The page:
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Harmonizing Hearts:
Reflections on the Inaugural SA Worship Conference

by Dan Elson

People from across the territory and beyond gathered to be part of the inaugural SA Worship Conference.

Whether using the “rhythm group” terminology of the 1960s or the phrase “worship team” often heard today, contemporary worship music has been, is, and will continue to be one part of The Salvation Army’s rich musical heritage. It is perhaps fitting that while many are reflecting on the impact of Major Joy Webb and the Joystrings – not only on Salvation Army music-making but also on how music could be used across the wider Christian church – the conference invited people to spend time focusing on how musical gifts can be offered up in worship to God.

Open to anyone with a passion for sung worship within Salvation Army settings, the conference saw about 60 participants singing, praying, reflecting, learning and, above all, worshipping together under the theme of coming back to the heart of worship.

It opened with a challenge from Naar M’fundisi-Holloway (Research and Development) to come back to the Lord and cast aside the distractions and diversions of everyday life, which can become barriers to true worship. Guests Geraldine Latty and Carey Luce led vocal and keyboard seminars, where delegates had the opportunity to develop instrument-specific skills and techniques, before delivering a powerful session of teaching on the seven C’s of keeping Christ at the heart of corporate worship.

Members of the weekend’s house band offered seminars on guitar, drums, and bass guitar. With the challenges and lessons of the day’s teaching fresh in our minds, our hearts and eyes were directed towards Jesus as Geraldine and Carey led an exuberant evening session filled with the joy of the Lord. It included sung prayer and even a touch of salsa dancing!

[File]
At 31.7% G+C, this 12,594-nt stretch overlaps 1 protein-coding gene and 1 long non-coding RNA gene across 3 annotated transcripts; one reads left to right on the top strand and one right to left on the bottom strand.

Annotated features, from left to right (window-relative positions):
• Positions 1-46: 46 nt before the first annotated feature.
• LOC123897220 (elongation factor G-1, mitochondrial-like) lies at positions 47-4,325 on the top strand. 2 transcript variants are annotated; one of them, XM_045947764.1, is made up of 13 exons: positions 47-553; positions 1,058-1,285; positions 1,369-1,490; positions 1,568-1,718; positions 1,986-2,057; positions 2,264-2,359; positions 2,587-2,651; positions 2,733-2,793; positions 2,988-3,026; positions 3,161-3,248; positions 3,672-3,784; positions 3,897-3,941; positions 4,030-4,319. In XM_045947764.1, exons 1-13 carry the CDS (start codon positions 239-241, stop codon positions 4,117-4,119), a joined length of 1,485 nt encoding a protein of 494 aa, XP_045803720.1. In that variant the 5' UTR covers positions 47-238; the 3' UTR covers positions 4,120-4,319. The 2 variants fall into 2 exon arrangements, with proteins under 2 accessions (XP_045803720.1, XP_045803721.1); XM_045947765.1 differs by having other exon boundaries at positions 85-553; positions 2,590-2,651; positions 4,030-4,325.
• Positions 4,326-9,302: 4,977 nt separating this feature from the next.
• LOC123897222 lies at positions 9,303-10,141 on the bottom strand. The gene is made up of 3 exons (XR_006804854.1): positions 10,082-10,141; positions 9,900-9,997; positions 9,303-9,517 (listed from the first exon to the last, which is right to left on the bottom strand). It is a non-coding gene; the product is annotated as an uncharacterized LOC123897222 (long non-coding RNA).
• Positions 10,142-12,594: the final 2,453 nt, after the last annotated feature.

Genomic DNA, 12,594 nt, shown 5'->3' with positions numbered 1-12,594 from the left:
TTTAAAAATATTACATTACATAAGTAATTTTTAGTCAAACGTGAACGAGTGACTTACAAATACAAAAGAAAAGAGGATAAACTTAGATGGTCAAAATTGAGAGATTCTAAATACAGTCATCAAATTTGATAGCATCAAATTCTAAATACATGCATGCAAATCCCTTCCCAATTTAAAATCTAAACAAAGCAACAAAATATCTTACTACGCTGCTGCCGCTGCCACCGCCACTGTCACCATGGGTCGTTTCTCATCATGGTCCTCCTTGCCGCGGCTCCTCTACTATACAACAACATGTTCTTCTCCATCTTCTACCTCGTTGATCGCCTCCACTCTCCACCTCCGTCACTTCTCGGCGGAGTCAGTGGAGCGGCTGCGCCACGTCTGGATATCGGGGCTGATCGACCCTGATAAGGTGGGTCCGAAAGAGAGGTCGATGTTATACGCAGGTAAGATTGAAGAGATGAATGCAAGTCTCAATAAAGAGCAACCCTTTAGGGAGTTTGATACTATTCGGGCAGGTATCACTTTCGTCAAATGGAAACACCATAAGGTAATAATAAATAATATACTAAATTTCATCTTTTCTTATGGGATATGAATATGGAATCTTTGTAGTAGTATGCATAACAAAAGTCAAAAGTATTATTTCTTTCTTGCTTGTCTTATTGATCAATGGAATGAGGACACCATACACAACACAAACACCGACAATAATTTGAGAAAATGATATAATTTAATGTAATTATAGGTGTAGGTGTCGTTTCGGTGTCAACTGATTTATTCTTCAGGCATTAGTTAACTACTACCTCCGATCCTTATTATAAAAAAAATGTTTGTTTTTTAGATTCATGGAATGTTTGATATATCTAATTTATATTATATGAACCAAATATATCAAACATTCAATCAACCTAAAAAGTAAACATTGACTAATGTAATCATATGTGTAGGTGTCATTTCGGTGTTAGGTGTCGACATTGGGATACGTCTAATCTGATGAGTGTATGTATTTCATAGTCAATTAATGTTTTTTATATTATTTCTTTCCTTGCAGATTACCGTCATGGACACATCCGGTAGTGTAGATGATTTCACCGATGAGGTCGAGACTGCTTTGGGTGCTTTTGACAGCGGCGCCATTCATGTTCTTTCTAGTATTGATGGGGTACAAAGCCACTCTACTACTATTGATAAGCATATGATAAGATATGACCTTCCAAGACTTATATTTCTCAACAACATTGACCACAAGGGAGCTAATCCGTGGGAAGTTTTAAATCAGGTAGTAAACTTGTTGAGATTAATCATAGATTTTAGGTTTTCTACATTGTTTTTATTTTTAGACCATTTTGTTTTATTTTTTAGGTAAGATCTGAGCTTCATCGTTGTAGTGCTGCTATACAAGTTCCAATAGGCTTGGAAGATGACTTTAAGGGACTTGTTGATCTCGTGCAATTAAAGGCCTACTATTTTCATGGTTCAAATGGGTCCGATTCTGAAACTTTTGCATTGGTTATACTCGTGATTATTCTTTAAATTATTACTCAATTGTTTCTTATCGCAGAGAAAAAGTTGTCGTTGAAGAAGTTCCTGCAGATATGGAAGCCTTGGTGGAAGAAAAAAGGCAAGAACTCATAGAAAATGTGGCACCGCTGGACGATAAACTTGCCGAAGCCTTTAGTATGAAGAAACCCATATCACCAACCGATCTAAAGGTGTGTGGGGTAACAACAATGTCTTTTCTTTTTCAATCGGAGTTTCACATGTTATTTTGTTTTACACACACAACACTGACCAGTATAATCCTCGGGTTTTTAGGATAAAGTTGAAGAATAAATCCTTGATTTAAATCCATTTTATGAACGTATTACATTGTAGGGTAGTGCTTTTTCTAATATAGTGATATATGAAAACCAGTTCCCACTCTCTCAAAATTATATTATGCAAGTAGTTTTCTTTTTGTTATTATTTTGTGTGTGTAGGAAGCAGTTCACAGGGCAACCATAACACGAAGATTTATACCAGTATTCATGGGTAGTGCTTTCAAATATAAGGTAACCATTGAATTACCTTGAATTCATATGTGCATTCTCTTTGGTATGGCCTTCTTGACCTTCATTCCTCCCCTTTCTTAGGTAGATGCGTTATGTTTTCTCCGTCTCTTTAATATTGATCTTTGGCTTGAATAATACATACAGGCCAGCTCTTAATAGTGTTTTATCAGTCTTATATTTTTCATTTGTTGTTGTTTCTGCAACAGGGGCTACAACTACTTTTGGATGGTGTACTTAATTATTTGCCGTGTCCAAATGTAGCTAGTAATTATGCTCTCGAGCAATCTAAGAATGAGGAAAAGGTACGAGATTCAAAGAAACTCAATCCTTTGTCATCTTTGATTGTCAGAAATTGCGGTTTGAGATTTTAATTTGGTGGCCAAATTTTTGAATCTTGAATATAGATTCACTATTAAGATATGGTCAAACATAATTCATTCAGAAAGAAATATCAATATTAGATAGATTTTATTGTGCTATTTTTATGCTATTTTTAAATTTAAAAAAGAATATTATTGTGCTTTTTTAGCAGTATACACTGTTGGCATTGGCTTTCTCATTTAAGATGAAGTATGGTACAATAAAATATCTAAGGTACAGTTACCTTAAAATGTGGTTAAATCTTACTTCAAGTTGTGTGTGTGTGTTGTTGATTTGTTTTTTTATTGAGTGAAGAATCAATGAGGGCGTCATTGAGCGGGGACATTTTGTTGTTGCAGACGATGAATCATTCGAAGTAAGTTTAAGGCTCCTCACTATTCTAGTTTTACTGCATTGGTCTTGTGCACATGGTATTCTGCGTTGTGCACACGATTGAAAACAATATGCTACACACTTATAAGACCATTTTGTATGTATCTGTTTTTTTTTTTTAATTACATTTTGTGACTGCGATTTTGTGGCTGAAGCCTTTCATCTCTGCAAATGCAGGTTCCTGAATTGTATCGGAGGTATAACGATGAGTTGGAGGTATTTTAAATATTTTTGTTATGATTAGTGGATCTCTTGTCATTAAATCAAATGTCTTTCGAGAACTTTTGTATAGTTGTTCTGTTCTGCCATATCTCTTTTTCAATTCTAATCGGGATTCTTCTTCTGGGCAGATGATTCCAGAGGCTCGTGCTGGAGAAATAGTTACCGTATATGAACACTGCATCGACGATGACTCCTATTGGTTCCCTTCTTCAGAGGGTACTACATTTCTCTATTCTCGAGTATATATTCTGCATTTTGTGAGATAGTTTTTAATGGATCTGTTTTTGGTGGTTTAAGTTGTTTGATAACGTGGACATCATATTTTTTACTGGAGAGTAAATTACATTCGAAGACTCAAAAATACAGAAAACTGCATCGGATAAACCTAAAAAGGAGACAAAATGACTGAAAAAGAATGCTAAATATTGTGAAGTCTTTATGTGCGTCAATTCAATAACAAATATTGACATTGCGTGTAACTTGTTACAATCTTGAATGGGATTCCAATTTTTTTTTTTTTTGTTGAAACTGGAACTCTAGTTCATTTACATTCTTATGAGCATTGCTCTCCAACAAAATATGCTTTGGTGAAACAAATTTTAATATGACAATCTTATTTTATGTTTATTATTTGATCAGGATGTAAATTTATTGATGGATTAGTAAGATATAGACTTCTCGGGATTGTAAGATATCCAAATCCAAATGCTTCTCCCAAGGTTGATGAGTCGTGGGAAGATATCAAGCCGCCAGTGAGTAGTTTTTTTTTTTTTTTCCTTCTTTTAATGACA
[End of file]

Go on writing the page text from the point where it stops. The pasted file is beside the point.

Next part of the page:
Sunday morning opened with Dan Bate (Preston) leading a stripped-back session of worship before A&R manager and producer Les Moir spoke about worshipping in the Spirit and in truth. Further seminars included audio-visual media, songwriting and leading worship, before a final all-together session where Captain Callum McKenna (William Booth College) challenged us to consider how leading worship relies on a combination of calling, competency, and character.

He reminded everyone present that musical competency alone is not a true offering of worship and that we must return to the heart of worship to serve the Lord well. This led to a powerful time of response where the makeshift mercy seat was repeatedly extended to accommodate delegates who had been invited forward to surrender their all as a living act of worship.

As the last notes of the house band rang in the air and the weekend concluded, there was a clear desire for more: more opportunities to gather with like-minded Christians and explore freedom in worship; more opportunities to develop practical skills that can be used to serve in local settings; more new songs to the Lord from songwriters inspired by being in his presence; and above all, a desire to seek more of who God is in our lives. Conversations have already begun in the Music and Creative Arts team and plans will soon be made on where we take this movement next, but one thing we know for certain is that God is moving in The Salvation Army!

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